If British girls' mental health is at crisis point, why are we still refusing to change our schools?

There are a number of things we could be doing in schools to tackle a growing mental health epidemic among teenagers. Unfortunately, nobody wants to do them

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The Independent Online

Britain’s girls are at crisis point. In terms of their mental wellbeing and self-esteem, this is no exaggeration – and their parents are ill-equipped to realise the signs. Research released today by Girlguiding UK has found that girls as young as seven are experiencing mental health problems, and these issues only grow more common throughout secondary school and into early adulthood.

The findings show that for girls aged 11 to 21, self-harming is one of the biggest health concerns, followed by cyber-bullying and mental illness. Out of the 1,574 girls surveyed, nearly half (46 per cent) reported having mental health issues, while even more (62 per cent) said they knew someone who’d suffered from a mental health problem. These figures should be shocking, but they aren’t, because the pressures facing young women are more pronounced and numerous than ever.

It’s not enough to get a string of perfect GCSEs or A Levels nowadays, you see. You need the Instagram-worthy group of friends, the attentive and good-looking boyfriend, the lips of Kylie Jenner, the curves of Jennifer Lawrence, the doe eyes of Zoella, and the reputation of being sexy and desirable without being a ‘slut’.

If your life isn’t perfectly cultivated online and offline, then woe betide you in a group of your peers. My sixteen year old fears about my MySpace profile not being customized adequately seem positively antique next to current worries about cyber-bullying and the phenomenon of ask.fm, where participants can be deluged in some of the most vile and disturbing anonymous abuse available online. Some of the abuse that teenage girls pile on each other in the virtual world make 4chan look like a unicorn’s rainbow playground.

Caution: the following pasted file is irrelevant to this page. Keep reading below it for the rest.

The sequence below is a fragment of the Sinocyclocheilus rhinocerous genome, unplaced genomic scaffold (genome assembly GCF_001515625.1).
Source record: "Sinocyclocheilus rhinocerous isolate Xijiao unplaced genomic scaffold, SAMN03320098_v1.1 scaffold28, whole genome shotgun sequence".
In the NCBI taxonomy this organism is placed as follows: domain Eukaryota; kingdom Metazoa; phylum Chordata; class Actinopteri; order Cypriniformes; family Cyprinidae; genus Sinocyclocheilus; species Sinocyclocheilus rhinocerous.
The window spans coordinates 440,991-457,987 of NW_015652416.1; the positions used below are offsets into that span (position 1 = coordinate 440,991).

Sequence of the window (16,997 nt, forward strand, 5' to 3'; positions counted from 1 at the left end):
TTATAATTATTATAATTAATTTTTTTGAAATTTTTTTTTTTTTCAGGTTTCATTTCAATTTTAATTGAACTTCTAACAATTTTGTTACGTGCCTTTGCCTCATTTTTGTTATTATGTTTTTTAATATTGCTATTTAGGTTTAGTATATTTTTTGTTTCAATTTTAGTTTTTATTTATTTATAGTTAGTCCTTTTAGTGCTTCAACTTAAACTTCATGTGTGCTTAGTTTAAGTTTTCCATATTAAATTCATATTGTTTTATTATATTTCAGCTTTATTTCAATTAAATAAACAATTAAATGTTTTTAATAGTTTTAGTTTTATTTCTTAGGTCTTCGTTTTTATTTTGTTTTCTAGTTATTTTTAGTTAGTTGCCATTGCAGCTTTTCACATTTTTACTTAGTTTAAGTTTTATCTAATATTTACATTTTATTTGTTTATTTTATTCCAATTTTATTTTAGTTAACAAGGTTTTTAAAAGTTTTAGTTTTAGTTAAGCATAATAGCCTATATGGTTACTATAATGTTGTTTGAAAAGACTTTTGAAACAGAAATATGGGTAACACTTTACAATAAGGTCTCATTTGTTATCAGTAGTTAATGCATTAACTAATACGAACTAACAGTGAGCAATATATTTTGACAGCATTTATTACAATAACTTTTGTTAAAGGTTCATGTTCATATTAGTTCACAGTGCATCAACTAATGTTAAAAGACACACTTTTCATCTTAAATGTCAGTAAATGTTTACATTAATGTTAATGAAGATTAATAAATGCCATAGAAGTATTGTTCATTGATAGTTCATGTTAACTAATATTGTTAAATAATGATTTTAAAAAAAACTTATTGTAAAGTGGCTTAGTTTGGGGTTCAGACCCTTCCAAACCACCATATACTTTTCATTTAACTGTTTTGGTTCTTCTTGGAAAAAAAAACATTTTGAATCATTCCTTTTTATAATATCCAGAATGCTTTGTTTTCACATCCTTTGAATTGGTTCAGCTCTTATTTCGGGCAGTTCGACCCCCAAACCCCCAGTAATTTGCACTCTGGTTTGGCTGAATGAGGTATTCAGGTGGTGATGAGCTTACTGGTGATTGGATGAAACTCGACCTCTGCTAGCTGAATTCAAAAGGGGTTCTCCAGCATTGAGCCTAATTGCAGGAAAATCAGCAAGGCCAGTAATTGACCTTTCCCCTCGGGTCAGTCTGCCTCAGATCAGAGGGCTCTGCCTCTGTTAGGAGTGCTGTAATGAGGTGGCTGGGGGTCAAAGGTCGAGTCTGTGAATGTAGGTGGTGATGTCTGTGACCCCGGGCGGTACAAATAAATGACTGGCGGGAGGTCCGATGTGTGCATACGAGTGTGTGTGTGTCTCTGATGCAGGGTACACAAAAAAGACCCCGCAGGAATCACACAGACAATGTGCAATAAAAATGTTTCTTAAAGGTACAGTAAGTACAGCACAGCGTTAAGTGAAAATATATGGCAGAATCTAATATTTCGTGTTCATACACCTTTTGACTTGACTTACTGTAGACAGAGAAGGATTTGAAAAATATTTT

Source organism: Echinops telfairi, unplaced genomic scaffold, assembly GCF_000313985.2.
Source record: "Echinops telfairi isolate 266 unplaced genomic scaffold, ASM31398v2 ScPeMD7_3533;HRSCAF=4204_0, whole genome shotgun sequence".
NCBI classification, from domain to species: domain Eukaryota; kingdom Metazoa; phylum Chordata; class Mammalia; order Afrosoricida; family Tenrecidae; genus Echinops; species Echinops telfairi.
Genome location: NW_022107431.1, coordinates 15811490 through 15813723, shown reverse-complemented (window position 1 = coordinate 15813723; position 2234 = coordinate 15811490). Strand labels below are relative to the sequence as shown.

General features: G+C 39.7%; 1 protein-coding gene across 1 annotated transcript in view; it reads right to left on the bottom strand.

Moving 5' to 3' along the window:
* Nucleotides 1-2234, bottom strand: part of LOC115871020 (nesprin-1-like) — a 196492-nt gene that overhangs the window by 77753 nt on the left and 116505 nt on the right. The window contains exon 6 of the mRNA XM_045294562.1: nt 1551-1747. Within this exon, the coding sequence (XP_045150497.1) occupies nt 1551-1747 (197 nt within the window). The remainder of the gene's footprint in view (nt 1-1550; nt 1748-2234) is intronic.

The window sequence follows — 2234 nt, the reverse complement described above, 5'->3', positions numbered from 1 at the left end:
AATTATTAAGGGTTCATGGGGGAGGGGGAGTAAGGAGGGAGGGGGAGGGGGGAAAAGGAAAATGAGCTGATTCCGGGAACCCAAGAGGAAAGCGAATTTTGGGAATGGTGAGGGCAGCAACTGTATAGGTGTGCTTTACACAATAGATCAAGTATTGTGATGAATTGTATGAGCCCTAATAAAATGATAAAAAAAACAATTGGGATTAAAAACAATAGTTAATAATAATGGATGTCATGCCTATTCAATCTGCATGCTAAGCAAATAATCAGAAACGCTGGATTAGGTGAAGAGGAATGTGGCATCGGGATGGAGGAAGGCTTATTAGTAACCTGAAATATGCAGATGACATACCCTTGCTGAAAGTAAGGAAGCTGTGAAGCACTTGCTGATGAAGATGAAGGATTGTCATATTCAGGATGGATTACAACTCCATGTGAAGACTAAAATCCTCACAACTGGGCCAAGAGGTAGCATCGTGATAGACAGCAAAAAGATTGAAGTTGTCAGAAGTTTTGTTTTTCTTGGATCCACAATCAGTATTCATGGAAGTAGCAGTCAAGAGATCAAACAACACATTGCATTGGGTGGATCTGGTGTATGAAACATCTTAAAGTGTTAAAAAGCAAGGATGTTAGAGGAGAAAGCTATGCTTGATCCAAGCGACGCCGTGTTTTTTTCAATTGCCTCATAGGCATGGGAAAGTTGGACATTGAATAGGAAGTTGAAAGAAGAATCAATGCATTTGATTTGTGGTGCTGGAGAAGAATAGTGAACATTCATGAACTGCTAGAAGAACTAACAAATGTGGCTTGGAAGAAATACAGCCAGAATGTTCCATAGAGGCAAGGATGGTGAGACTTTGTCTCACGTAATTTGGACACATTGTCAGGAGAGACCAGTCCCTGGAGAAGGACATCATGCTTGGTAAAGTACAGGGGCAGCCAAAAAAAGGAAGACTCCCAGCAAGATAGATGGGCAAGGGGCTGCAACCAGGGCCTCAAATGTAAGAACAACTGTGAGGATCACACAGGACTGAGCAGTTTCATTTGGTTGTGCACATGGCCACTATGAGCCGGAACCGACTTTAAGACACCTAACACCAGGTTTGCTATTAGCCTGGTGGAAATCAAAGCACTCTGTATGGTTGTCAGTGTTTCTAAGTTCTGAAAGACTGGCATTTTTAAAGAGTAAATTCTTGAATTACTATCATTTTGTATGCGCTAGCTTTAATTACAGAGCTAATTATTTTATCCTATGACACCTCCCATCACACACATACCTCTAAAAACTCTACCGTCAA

And it doesn’t stop with aggressive ‘thinspiration’, either. There’s a strong sexual dimension to the online concerns of young women, particularly as many girls are pressured into sending explicit pictures and videos to boyfriends or would-be boyfriends, only to have them widely disseminated online or shared round school. Some girls are forced to disrupt their education and move schools after being publically shamed in this way. According to the same Girlguiding report, in the last week, 75 per cent of girls agree that anxiety about sexual harassment has a negative impact on their lives. It’s a perfect storm of aggression, isolation, harassment and misery.

So where do young girls turn when mired in this high-pressure environment? It seems that our medical services are ill-equipped to cope with the culture we’ve created. Deep cuts (8 per cent in real terms) have affected existing mental health services, despite a 20 per cent increase in demand. Meanwhile, only 13 per cent of NHS funding is allocated to mental health treatment, even though mental illness accounts for more than a fifth of the disease burden. Lack of information in schools, social stigma, long waiting lists, and GPs ill-equipped to spot early warning signs of mental illness are all barriers to young people getting the treatment they need.

We can help our young women. We can do so by opposing further butchering of mental health services by the current government. We can teach girls to mistrust images of perfection, in advertising, pop culture, and on social media, and let them know that from an academic perspective, their best is always good enough. Simple efforts like media lessons that point out how to spot Photoshopping, or expanding extracurricular activities alongside academia, can help to deconstruct poisonous beliefs about inadequacy.

Alongside this, we can campaign for comprehensive sex and relationship education that focuses on consent, respect, and healthy relationships between young men and women to tackle the culture of harassment and sexual abuse that often starts in schools. And above all, we can do what’s truly radical: listen to girls, and believe them when they tell us about their experiences.

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